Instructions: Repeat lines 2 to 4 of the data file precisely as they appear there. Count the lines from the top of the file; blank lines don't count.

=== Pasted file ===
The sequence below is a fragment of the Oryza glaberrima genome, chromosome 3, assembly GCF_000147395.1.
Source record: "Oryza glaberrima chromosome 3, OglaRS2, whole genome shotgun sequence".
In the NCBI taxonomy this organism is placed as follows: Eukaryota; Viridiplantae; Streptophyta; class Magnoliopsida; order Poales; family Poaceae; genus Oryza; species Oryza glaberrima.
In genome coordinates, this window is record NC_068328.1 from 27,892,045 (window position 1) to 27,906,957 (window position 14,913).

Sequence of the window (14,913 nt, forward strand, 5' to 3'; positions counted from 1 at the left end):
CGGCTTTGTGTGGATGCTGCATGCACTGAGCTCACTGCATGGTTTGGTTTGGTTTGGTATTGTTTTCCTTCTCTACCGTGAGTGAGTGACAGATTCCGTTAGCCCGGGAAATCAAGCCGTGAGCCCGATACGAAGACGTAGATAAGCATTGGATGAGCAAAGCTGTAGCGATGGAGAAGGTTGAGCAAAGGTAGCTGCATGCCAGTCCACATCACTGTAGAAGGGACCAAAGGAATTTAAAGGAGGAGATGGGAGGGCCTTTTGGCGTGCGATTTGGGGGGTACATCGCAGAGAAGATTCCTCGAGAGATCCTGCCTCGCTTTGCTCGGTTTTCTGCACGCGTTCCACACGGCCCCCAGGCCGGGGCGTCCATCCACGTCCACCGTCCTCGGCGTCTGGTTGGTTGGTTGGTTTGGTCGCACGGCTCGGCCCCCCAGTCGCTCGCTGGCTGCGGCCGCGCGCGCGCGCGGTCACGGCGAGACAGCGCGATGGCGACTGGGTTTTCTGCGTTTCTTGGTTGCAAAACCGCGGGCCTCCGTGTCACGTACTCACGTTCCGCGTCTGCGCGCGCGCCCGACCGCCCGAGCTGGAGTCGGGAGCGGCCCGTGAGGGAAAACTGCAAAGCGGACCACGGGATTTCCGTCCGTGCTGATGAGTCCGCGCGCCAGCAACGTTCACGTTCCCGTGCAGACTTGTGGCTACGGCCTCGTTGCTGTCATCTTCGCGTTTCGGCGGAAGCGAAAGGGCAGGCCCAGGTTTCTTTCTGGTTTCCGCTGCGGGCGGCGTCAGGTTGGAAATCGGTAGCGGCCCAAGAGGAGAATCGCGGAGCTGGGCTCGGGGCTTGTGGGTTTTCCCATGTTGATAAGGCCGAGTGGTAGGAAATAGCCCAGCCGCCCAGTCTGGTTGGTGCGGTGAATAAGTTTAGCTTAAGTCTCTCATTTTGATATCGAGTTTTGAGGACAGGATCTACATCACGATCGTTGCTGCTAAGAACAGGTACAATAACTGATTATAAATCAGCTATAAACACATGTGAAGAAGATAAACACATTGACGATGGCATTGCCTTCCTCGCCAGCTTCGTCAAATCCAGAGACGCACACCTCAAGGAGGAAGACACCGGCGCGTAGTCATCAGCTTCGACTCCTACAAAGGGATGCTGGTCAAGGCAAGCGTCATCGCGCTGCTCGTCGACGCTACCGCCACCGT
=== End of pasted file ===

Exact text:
Source record: "Oryza glaberrima chromosome 3, OglaRS2, whole genome shotgun sequence".
In the NCBI taxonomy this organism is placed as follows: Eukaryota; Viridiplantae; Streptophyta; class Magnoliopsida; order Poales; family Poaceae; genus Oryza; species Oryza glaberrima.
In genome coordinates, this window is record NC_068328.1 from 27,892,045 (window position 1) to 27,906,957 (window position 14,913).